holding that a plaintiff who secured an acquittal in the underlying suit on technical grounds but was "moral[ly] guilt[y]" of the conduct alleged could not establish reputation damagesSummary of this case from Laskar v. Hurd
Appeal from the Fourth District, County of San Francisco.
Pixley & Smith and Daniel Rogers, for Appellant.
E. Cook, for Respondents.
JUDGES: Baldwin, J., delivered the opinion of the Court. Terry, C. J., concurring.
This was a case for malicious prosecution. The evidence on the trial tended to show that the plaintiff and one Crowell were partners in the mercantile business in San Francisco. The defendant sold to the plaintiff goods upon credit shortly before the fourth day of April, 1857, upon which day the firm of J. M. Crowell & Co. were sued, attachment levied, and the concern closed. All the goods sold by defendants, and bought by J. M. Crowell & Co., were shortly after the purchase sold at a sacrifice--some on the day of the purchase, some between the purchase and delivery, and others even previous to the purchase, for less than the prices at which they were purchased, and the proceeds, to the amount of $ 5,000, invested in the evening of the third of April in the purchase of a homestead by the joint agency of Crowell and Sears; the deed having been taken in the name of John M. Crowell, the brother-in-law of Sears. Hathaway, on the fourth of April, caused the plaintiff to be arrested upon the charge of cheating. Defendant was discharged. Afterwards, Hathaway consulted counsel, and caused Sears and Crowell to be arrested on a charge of concealing property with intent to defraud and delay creditors. This charge was dismissed by the Police Judge as to Sears, and Crowell was sent up to the Court of Sessions.
A trial was had in the District Court for the Fourth District, which resulted in a verdict for plaintiff for $ 4,000. On motion for a new trial, the Court ordered the motion to be granted unless the plaintiff reduced his verdict to $ 2,000, which he did; the defendant appealed.
No actual damages were shown beyond the payment of a sum of two hundred dollars for counsel fees in defending against these suits, and some proof of detention on and after his arrest. There was no proof of express malice, or of any circumstances of peculiar hardship or oppression. The damages seem to have been given in this extraordinary sum as smart money, and not merely compensatory for the actual injuries sustained. The evidence, as disclosed by the record, leaves little doubt of the moral guilt of the plaintiff's conduct, and the plaintiff's complaint seems to arise from the technical fact that this fraud was not evidenced by writing; and, therefore, that his procuring goods of other persons, without intention of paying for them, but to so appropriate them as that neither the goods nor the proceeds could be reached by his creditors, was not, in the absence of some writing, a crime for which he could be convicted under the statute. Conceding all this for the argument, and still the concession leaves the verdict wholly indefensible. A party who stands before a jury in such a case as this, on pure technical law, for a defense against an act of moral turpitude, and claiming a discharge because his prosecutor has not pursued a statutory mode of proof to convict him of a crime punishable by the statute, may congratulate himself that the precautions of the law have availed him to escape its merited penalty; but he certainly ought not to have, in addition to this immunity, a right to claim a small fortune from his victim for having mistaken the remedy, or not been as well versed as himself in the technicalities which sometimes shield guilt from public justice. If he was entitled to receive anything under the circumstances, he was entitled to recover nothing more than the actual damages which he sustained by the arrest. It is folly to talk of damages for an injured reputation caused by the imputation of a crime, the whole moral guilt of which he had incurred.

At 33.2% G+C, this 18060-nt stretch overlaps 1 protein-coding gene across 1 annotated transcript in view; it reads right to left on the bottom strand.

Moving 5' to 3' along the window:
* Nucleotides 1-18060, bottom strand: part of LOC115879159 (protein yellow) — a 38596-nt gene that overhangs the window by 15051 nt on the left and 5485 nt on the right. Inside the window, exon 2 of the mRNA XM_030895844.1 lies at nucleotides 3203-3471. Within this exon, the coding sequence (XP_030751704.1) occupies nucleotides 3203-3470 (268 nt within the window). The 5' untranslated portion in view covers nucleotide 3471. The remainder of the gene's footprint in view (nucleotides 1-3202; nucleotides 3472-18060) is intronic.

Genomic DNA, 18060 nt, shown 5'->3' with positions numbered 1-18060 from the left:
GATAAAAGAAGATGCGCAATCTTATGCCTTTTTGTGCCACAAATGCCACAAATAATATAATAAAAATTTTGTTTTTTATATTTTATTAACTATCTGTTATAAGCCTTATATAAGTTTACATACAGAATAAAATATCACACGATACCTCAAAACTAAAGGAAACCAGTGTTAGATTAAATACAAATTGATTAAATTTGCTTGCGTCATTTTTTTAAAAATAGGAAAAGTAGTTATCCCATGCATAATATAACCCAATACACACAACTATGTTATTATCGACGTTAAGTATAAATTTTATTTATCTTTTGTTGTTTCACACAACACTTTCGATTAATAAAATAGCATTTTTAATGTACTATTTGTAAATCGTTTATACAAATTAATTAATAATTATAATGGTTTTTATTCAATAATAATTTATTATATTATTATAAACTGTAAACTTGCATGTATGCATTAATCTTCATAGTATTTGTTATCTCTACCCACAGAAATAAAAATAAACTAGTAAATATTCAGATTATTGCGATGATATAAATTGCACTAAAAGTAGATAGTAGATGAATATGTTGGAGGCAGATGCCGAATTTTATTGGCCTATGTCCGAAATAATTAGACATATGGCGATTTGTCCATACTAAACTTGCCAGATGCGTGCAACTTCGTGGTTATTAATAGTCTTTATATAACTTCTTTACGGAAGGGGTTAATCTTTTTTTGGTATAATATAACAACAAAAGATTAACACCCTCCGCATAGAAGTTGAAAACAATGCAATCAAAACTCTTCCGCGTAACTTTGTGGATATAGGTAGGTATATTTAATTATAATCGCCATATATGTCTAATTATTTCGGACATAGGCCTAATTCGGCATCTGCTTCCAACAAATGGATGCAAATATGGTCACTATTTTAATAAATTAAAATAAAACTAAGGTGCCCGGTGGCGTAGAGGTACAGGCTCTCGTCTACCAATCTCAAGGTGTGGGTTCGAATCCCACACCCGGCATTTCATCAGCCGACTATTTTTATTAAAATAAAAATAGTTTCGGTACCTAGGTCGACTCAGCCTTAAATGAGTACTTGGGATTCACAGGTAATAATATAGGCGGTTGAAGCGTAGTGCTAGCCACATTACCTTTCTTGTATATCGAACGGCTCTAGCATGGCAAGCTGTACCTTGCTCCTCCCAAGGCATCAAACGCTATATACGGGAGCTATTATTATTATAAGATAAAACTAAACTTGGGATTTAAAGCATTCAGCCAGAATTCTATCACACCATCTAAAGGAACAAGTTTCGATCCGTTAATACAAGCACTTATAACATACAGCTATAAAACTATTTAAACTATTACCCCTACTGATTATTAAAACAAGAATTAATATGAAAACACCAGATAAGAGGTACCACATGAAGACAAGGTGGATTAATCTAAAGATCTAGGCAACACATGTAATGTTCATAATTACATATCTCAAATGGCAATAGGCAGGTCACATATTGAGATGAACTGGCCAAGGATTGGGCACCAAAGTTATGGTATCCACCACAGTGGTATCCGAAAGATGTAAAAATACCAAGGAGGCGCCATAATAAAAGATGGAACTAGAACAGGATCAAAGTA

It is true that Courts rarely interfere with verdicts in cases of this sort. They will only do so in extreme cases; but this is of the very class of cases which constitute the exception to the rule of non-interference. It would be a reproach to public justice if such a verdict could stand.
The judgment is reversed.